Posted by: davidjmarlow | 30/06/2012

Rikki don’t lose that number – building successful towns and cities amidst the pretzel logic of government’s approach to local economic development…

Making unusual connections and applying them to learning about an issue or problem is a relatively well-established creativity exercise. So it was with huge excitement that I set a break-out challenge to a recent action-learning group with whom I am working on city development, to find the relevance of one of my favourite songs – ‘Rikki don’t lose that number’ by Steely Dan – to stimulating growth and regeneration in their local economy.

The group divided into three teams. The first team clearly had some musical talent and understanding, and listened repeatedly to the track on a Youtube channel on their laptop. They appreciated the beautiful crafting of the piece. The song’s shape is fairly traditional and disciplined – verse/chorus twice; solo; a short middle linking section; reprise of the chorus. However the melody line and chord structures are distinctive, the vocal harmonies are simple yet attractive, and the guitar solo is an interlude of virtuoso brilliance. The lyrics tell a very human story to which we can all relate in an interesting and memorable way – that of desperately hoping someone we find attractive whom we have just met at a party will keep the phone number we have given them and that they will make contact with us again in the future.

“We need to develop a city strategy which is distinctive, where key players work together in harmony, with some elements that are strikingly brilliant, and which all our communities regard as intelligent and insightful. We need to implement the strategy in a disciplined, structured way…” the group reported back to some applause and appreciation from both me and the rest of the cohort.

The second team had spent their time looking at whether the song had some sort of ‘meta-meaning’. Their research turned up that the ‘Rikki’ in the title was probably Rikki Ducornet whom Donald Fagen – the Steely Dan vocalist/keyboard player and co-composer – had met at a party as a student, whom he had found particularly ‘cute’. Rikki, however, was married at the time and had not reciprocated his interest. However she remembers the incident with great affection. She had gone on to become a major US post-modernist author publishing many books, short stories and poems – winning a number of literature prizes and awards. The amazing guitar solo was played by Jeff ‘Skunk’ Baxter, a hugely respected guitarist. His impressive CV includes bands like Steely Dan, Doobie Brothers, Elton John, Eric Clapton, and a vast array of session experience. However, by the mid-1980’s his interest in musical recording technologies led him, almost by accident into a highly successful second career as a defence consultant on missile technology systems.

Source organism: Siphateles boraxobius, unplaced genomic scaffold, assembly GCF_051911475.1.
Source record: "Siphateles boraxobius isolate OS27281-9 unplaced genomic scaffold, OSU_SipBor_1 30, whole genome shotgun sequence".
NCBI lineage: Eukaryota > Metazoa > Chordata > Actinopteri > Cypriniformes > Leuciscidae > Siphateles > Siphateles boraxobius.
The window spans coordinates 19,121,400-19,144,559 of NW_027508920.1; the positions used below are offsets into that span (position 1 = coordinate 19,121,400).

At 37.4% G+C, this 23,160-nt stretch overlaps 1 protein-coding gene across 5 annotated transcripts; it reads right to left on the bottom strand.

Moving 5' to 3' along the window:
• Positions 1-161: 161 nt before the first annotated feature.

“Team One have laid out the basics, but our city growth strategy must take a long-term approach to nurturing our creative and cultural, and our science and technology assets. These are the USPs where English cities can have a comparative advantage in the post-industrial, post global financial crisis world”, they reported.

The third team took a more contextual approach – looking at the song in its wider context, as the opening number of Steely Dan’s third album, Pretzel Logic. “Pretzel Logic”, they explained, “has been defined as twisted, circular (i.e. pretzel) reasoning (i.e. logic) that does not really make sense. And, isn’t that the position we face vis-a-vis government’s approach to local growth – that public sector cuts and job losses can stimulate private sector growth; that localism is progressed by renationalising most of DBIS’s skills, enterprise and innovation functions; and so on. Our key challenge is how to make sense of the pretzel logic of government policy”.

Well-structured interventions, that prioritise creative and technological development, understand and interpret national policy – a good session with a great song and ‘city leaders’ whom one suspects will do their place proud. I love it when these type of  exercises work so well, and when I get a chance to listen to a favourite classic! Let me know any of your great song ‘stories’, and any pieces I should try this exercise with next time…

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Responses

  1. […] fact, I wrote about the ‘pretzel (i.e. twisted, circular and ultimately meaningless) logic’ of the coalition’s approach to local economic growth back in 2012. Unfortunately, this seems […]


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